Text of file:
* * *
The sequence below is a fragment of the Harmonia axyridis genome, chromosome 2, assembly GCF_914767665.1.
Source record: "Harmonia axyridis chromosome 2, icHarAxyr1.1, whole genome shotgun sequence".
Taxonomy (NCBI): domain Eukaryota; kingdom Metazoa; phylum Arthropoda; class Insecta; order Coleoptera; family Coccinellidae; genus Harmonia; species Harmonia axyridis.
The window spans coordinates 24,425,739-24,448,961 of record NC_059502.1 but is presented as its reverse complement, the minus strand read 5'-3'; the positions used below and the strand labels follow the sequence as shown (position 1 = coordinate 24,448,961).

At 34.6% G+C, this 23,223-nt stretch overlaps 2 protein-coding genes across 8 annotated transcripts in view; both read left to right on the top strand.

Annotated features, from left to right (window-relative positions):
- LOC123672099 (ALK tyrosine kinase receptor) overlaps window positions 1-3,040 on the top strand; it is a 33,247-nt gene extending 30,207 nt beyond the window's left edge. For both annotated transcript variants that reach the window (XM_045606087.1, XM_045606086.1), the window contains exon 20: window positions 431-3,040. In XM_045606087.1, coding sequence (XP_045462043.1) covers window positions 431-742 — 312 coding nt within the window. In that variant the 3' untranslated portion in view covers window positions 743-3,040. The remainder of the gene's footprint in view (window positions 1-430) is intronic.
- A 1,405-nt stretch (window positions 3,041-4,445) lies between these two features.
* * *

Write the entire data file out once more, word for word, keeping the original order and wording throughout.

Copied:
The sequence below is a fragment of the Harmonia axyridis genome, chromosome 2, assembly GCF_914767665.1.
Source record: "Harmonia axyridis chromosome 2, icHarAxyr1.1, whole genome shotgun sequence".
Taxonomy (NCBI): domain Eukaryota; kingdom Metazoa; phylum Arthropoda; class Insecta; order Coleoptera; family Coccinellidae; genus Harmonia; species Harmonia axyridis.
The window spans coordinates 24,425,739-24,448,961 of record NC_059502.1 but is presented as its reverse complement, the minus strand read 5'-3'; the positions used below and the strand labels follow the sequence as shown (position 1 = coordinate 24,448,961).

At 34.6% G+C, this 23,223-nt stretch overlaps 2 protein-coding genes across 8 annotated transcripts in view; both read left to right on the top strand.

Annotated features, from left to right (window-relative positions):
- LOC123672099 (ALK tyrosine kinase receptor) overlaps window positions 1-3,040 on the top strand; it is a 33,247-nt gene extending 30,207 nt beyond the window's left edge. For both annotated transcript variants that reach the window (XM_045606087.1, XM_045606086.1), the window contains exon 20: window positions 431-3,040. In XM_045606087.1, coding sequence (XP_045462043.1) covers window positions 431-742 — 312 coding nt within the window. In that variant the 3' untranslated portion in view covers window positions 743-3,040. The remainder of the gene's footprint in view (window positions 1-430) is intronic.
- A 1,405-nt stretch (window positions 3,041-4,445) lies between these two features.